Lifestyle Before Medication

A pharmacist's perspective on health and metabolic disease

Eating less meat: Good for the planet, us or both?

I was asked the other day whether I would eat meat that had been created in a vat probably like this hamburger.

I think my answer is “maybe” as long as several conditions are met – including whether you get the same nutritional value as per real meat (i.e. free-range, pastured and ideally organic) and whether there is no loss to the environment.

However, the question I asked back was why do we need vat grown meat?  Is it from the philosophical view that we shouldn’t kill animals to eat, or because we have to resort to intensive farming practices to produce  sufficient meat to feed our growing population? (After growing up in New Zealand where all beef and lamb is free-range, the concept of a feed-lot is appalling.)


Southland sheep farming – what I saw growing up

I think we could better  manage our farming practices by having a good look at our eating habits.  For example…How much protein do we need anyway?    There are a variety of ranges suggested but a good starting place is the current recommended dietary allowance (RDA) of 0.8 g protein per kg body weight.  This may need to be increased if you are quite a serious athlete or decreased in certain conditions,….but for most of us, it is probably about right.  So what does this look like?

For a 60kg woman, this equates to 48g protein per day.    This can easily be achieved with

Breakfast 2 eggs (12g)

Lunch 50g chicken (14g)

Dinner 100g salmon (22g)


This doesn’t even count the other sources of protein such as nuts and seeds, and vegetables such as asparagus and cauliflower.


Most of us easily consume too much protein.  A chicken quarter (thigh and drum) has about 40g protein – nearly all my daily needs.

But does it matter if we eat too much protein overall, or even in one meal?   For example, if we are intermittent fasting, should we eat our daily supply of protein in one meal?

Probably not:  While there is a reasonable amount of debate in this area, ….we can’t store protein like we can fat or carbohydrate (glycogen).  We either have to use it, or it will be converted to a form of carbohydrate – which may increase your insulin levels and the health problems associated with high blood insulin and glucose levels.    There are more recent concerns that excessive protein can stimulate a pathway called mammalian target of rapamycin (mTOR).  High mTOR levels may increase your chances of developing cancer and/or Alzheimers dementia.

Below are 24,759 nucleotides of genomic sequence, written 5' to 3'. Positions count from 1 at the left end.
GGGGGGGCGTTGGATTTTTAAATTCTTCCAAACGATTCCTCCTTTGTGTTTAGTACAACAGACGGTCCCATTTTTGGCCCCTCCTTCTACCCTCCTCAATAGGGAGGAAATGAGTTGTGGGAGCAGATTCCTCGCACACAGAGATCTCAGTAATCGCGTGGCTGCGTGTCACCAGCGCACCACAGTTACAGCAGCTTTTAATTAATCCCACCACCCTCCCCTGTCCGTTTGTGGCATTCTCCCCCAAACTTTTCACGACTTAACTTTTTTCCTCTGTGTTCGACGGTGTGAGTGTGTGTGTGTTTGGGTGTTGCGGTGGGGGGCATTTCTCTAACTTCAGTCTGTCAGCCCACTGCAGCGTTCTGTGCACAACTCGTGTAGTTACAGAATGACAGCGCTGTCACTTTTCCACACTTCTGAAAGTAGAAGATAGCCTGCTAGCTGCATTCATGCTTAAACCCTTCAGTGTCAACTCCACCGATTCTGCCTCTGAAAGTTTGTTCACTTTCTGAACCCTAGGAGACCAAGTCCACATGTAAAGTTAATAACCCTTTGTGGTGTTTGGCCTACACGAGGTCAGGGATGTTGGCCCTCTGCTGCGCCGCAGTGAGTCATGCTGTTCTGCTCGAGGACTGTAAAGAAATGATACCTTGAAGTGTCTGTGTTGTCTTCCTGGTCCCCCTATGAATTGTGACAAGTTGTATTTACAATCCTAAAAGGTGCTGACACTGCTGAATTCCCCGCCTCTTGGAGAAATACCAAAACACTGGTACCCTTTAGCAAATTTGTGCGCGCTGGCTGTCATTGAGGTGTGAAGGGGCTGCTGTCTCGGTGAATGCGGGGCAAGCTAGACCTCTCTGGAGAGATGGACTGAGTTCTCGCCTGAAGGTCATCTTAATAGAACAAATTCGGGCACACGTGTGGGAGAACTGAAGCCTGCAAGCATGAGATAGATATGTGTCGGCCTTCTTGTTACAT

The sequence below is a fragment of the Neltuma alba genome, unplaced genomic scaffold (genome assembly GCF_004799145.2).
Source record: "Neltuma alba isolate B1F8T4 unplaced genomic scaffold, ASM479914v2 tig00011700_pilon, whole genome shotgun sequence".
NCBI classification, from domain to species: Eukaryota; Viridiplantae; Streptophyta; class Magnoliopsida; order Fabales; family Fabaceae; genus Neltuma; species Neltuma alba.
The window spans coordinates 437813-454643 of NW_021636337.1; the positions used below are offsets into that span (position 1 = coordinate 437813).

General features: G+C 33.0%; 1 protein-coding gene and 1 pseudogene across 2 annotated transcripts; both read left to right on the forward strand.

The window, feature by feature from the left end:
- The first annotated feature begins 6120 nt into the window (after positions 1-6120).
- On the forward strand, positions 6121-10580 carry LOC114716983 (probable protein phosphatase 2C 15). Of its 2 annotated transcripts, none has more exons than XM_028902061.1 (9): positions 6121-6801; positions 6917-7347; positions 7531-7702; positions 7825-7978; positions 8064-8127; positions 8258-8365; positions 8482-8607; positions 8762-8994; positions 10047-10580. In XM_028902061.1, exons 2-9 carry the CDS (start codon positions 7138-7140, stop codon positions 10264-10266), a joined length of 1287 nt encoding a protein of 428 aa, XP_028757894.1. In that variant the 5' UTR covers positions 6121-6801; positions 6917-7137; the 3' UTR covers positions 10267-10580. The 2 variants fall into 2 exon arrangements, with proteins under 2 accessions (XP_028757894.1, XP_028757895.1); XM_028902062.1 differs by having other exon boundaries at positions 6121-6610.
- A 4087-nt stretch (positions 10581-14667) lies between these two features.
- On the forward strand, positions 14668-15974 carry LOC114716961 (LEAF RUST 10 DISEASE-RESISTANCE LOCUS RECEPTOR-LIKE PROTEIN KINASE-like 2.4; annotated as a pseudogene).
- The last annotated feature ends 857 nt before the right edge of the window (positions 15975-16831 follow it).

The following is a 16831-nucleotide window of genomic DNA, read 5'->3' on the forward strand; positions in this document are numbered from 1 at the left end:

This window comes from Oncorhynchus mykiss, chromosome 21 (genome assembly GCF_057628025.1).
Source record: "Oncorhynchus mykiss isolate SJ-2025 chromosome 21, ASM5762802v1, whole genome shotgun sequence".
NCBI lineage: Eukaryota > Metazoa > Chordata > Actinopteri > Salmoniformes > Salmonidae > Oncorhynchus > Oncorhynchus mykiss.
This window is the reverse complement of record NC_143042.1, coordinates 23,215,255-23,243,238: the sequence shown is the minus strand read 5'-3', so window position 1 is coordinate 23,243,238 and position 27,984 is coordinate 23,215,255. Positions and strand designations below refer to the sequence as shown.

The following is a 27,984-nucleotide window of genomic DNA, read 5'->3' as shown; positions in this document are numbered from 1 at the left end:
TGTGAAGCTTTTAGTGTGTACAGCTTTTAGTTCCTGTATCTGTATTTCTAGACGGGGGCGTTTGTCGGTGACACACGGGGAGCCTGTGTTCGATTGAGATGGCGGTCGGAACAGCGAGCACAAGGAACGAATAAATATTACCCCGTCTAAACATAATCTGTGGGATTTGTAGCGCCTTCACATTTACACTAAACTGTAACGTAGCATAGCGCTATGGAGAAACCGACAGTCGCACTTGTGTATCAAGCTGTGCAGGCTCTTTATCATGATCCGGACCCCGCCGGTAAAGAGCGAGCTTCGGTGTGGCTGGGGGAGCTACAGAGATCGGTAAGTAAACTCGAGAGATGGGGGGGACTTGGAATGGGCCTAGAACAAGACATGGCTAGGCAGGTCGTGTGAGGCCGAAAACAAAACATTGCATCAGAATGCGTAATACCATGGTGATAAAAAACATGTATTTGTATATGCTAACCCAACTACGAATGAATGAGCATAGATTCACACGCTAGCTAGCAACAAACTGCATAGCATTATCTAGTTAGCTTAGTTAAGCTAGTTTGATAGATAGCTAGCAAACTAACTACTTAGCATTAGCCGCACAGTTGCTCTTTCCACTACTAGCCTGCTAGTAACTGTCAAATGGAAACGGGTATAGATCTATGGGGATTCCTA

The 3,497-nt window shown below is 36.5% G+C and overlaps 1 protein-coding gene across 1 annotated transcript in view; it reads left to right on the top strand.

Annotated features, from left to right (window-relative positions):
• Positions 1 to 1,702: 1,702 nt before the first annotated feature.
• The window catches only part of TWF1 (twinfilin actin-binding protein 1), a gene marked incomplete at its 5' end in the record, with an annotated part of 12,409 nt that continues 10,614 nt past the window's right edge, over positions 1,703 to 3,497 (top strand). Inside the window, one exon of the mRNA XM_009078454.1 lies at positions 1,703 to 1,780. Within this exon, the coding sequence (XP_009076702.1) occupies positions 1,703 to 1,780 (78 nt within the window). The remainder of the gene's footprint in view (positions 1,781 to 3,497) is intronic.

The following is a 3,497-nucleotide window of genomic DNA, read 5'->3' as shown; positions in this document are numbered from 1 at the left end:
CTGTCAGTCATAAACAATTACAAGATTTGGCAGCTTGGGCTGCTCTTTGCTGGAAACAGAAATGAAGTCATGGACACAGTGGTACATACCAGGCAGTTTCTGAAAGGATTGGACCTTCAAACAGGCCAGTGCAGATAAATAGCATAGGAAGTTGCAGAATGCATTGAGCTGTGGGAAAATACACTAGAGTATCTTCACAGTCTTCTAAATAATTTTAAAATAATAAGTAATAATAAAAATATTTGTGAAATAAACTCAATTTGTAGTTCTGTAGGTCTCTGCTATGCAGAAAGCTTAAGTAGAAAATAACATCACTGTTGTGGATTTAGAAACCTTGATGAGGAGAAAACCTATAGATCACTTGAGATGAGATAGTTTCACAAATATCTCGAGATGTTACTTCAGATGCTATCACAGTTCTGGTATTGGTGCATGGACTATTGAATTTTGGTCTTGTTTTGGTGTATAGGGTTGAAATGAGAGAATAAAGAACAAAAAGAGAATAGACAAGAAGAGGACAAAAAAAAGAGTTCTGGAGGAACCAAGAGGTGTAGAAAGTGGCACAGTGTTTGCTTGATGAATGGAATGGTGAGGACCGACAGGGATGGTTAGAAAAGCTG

So maybe we should be reducing the amount of meat we eat overall.  This will have several benefits:  Eating smaller portions of meat may mean that we can afford better quality meat   especially pastured raised, rather than intensively farmed, or we can save money just by buying smaller pieces of meat.  It will also be beneficial to our health,  as it will reduce the risk of hyperinsulinaemia and not stimulate the mTOR pathways.    There is also the argument that meat production contributes to greenhouse gasses and climate change.  Reducing the amount of meat we eat isn’t just good for us, but good for the planet.

I won’t go into it today, but we can go even further  with the ecological arguments when we consider what protein we gain from the animal and whether we should eat more “non-muscle meat protein”.  But more on that next time.

As always, what are your thoughts?



Pópulo, H., Lopes, J. M., & Soares, P. (2012). The mTOR Signalling Pathway in Human Cancer. International Journal of Molecular Sciences, 13(2), 1886-1918. doi:10.3390/ijms13021886

Tramutola, A., Triplett, J. C., Di Domenico, F., Niedowicz, D. M., Murphy, M. P., Coccia, R., . . . Butterfield, D. A. (2015). Alteration of mTOR signaling occurs early in the progression of Alzheimer disease (AD): analysis of brain from subjects with pre-clinical AD, amnestic mild cognitive impairment and late-stage AD. Journal of Neurochemistry, 133(5), 739-749. doi:10.1111/jnc.13037

One comment on “Eating less meat: Good for the planet, us or both?

  1. Heri
    November 9, 2016

    Animals in industrial farms get too much hormones, antiobiotics, and are too stressed. There’s no good eating that kind of meat. It’s a bit like eating rotten food


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This entry was posted on October 19, 2016 by in Uncategorized.

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